Most years I’m eager to plan for Advent or Lent, to bring my own creative energy to these ancient traditions.
This year, though, that doesn’t feel quite right. It seems a better course of action would be to talking these things through with a spiritual director instead of my usual planning by brainstorming in casual conversation or on social media, with a bit of prayer.
If you shared this insight with me I’d wonder if you were depressed or perhaps unusually busy, but for me, this year, I think this instinct comes from my religious practice being in an unusually good place, and wanting my seasonal devotions to have an integrity and depth that’s going to require a wisdom and perspective other than my own.
So this Advent, I’ll be preparing for Christmas by lighting candles and saying seasonal prayers, while keeping my eyes open for the right spiritual director, who’s sure to turn up sooner than I expect. That’s how these things tend to work out.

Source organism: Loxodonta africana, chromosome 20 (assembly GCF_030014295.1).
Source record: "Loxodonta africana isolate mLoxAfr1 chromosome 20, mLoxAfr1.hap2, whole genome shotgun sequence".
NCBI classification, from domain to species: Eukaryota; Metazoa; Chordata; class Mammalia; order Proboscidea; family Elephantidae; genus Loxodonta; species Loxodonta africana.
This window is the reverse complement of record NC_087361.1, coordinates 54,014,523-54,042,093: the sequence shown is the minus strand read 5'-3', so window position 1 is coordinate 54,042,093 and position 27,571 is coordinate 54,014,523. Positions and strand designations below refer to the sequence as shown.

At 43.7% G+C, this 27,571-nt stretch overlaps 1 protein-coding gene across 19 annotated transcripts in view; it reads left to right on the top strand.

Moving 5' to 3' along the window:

I had a humorous conversation on this topic with a friend the other day, regarding giving up things for Lent or Advent. If we choose what to give up, that’s not a bad thing, but there is nearly always vanity in it. Maybe we choose something heroic, so that we feel good about how tough we are. Maybe we choose something too easy, because we don’t want to feel like a failure. Either way we are protecting our pride. On the other hand, if one asks ones confessor or director what to give up, one is assigned something that may or may not be pleasing. One may think it too hard, or too easy. Being given easy tasks or renunciations is very difficult for me, for instance, because I like people to think I’m tough and capable and good at things. I want the hard task to show off how I can do it.